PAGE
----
W3C home > Mailing lists > Public > www-style@w3.org > February 2015

[css3-ui] cursor:auto (Issue 48)

From: Florian Rivoal <florian@rivoal.net>
Date: Tue, 3 Feb 2015 18:49:00 +0100
Message-Id: <7DFDA359-5CDF-42AE-A1DD-77704A4EB1E4@rivoal.net>
Cc: Tantek Çelik <tantek@cs.stanford.edu>
To: www-style list <www-style@w3.org>
We have resolved to define cursor:auto in the narrowest possible way:
Everything that can be handled via the UA style sheet should be, and auto
should be defined to account for necessary behavior that cannot be dealt with
this way.

This is an attempt to define what that means, looking at the various things
auto could need to handle.

1) 'text' vs 'default'
Regular text elements such as div, p, span, etc, usually display a ''text''
cursor over the text itself, but a ''default'' cursor when hovering on empty
parts (between lines, over padding, margin or borders...).

Also, BradK suggested UAs should render auto as the default cursor when over
text when user-select is none. Given that ''text'' is defined as "Indicates
text that may be selected.", this is reasonable.

=> As there is nothing for selectors to match, auto needs to switch between
''default'' and 'text' depending on whether selectable text is being hovered
or not.

2) text vs vertical-text

The 'text' cursor value already allows the cursor to follow the orientation of
the text. 'vertical-text' can force the cursor to be vertical, but it isn't
needed to allow it.

=> 'auto' not needed, 'text' already smart enough

3) resize cursors

When an element's 'resize' property is not 'none' and 'overflow' is not
'visible', it can be resized by the user, and a resize handle (or some
equivalent mechanism) is shown. UAs may show a resize cursor when this resize
handle is hovered.

However, even if the cursor on the element is not set to auto, UAs may want to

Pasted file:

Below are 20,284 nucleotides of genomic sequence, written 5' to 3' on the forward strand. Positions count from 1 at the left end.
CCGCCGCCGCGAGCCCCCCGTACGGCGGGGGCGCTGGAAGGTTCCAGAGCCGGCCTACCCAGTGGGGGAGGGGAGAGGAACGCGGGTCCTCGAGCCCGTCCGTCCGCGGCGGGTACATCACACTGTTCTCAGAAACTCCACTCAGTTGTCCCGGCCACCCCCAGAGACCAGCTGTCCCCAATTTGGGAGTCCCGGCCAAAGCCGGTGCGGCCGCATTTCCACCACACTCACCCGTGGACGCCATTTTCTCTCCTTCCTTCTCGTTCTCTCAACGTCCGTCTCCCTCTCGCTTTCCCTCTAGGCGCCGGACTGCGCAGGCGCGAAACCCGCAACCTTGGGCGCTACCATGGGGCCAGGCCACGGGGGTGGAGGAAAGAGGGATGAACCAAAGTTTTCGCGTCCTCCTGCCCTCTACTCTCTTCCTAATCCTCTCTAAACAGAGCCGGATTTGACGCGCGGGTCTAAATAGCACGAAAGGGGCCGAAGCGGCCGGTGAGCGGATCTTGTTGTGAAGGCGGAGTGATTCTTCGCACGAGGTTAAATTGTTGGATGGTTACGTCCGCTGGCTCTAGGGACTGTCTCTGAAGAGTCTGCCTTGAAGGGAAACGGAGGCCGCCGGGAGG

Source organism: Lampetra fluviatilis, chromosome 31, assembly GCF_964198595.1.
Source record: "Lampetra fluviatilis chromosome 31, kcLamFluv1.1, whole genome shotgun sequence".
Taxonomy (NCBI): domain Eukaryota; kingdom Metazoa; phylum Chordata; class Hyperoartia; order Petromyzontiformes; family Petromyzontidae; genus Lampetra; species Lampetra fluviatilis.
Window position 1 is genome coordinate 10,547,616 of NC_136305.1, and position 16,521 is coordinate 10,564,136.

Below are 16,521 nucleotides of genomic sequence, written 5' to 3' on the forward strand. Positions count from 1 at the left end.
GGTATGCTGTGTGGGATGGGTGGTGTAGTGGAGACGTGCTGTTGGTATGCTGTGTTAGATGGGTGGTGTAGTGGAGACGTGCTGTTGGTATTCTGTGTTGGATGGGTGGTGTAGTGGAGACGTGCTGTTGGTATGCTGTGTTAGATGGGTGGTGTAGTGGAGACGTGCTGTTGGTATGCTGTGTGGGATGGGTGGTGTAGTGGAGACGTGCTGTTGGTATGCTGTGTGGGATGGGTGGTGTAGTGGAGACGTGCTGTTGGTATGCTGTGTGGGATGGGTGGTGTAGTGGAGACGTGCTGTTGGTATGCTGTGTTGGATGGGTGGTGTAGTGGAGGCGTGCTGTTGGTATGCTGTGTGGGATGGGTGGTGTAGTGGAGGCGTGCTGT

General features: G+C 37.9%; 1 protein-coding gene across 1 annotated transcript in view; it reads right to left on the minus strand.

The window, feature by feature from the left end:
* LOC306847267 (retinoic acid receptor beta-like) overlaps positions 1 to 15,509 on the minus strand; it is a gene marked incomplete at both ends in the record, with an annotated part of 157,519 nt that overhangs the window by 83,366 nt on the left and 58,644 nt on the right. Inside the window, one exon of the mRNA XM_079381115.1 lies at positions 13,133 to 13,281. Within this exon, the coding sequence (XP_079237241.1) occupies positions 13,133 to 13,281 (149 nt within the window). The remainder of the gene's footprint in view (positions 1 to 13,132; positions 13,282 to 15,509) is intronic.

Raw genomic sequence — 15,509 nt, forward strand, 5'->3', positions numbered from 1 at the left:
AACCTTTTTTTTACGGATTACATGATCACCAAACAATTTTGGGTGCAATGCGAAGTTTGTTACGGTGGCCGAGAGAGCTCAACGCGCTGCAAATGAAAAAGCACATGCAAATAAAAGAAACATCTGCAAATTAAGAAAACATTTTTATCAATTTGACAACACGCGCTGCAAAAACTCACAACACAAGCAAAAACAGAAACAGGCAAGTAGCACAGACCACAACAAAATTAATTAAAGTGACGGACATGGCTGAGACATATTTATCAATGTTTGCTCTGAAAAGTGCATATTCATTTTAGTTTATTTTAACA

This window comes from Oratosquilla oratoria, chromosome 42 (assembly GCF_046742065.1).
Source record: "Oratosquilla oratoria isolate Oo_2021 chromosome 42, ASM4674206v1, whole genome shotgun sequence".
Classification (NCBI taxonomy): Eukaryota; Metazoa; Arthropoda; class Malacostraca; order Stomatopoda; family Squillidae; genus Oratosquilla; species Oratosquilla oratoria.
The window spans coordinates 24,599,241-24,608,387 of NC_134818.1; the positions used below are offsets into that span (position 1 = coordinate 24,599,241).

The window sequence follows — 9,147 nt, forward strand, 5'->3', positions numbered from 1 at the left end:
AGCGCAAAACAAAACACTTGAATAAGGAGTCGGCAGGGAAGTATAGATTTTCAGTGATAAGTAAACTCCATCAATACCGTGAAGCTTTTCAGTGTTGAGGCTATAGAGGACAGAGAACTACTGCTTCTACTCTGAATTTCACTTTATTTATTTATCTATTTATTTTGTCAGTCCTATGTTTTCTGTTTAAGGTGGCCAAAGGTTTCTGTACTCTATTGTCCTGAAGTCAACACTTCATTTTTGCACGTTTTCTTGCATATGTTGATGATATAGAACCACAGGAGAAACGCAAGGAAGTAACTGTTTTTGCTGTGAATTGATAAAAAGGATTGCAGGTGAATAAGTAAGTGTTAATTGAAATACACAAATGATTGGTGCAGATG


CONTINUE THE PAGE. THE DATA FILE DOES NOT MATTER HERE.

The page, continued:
show a resize cursor over the resize handle, although browsers are
inconsistent about this: FF shows a resize cursor over the resize handle
regardless of the cursor property, chrome never shows a resize cursor, safari
only shows a resize cursor if the cursor property is auto. Demo here:

Whether this is done by building the resize handle with web components (or
similar) and styling that, or by having the UA ignore the cursor property when
interactive with native controls, this shows that including this behavior into
the 'auto' value is neither needed nor sufficient deal with this use case.

=> 'auto' does not need to account for resize handles

4) links

A ''pointer'' cursor is normally shown over links. However, this can easily
be expressed in the UA stylesheet:

:link, :visited {cursor: pointer;}  /*or :any-link, if implemented */

This is actually what the whatwg's UA stylesheet for HTML specifies
and at least Firefox already seems to be handling it this way.

=> 'auto' does not need to account for links

5) form controls:

dbaron said:
> The case where we've gotten bug reports is authors look at
> the spec and auto on a form control should mean the form
> control cursor and on a link the link cursor. I think we
> should say what switching is a part of auto.

If ''auto'' shows ''default' unless it is over selectable text, you
would get the behavior you want on form controls. Even if it didn't,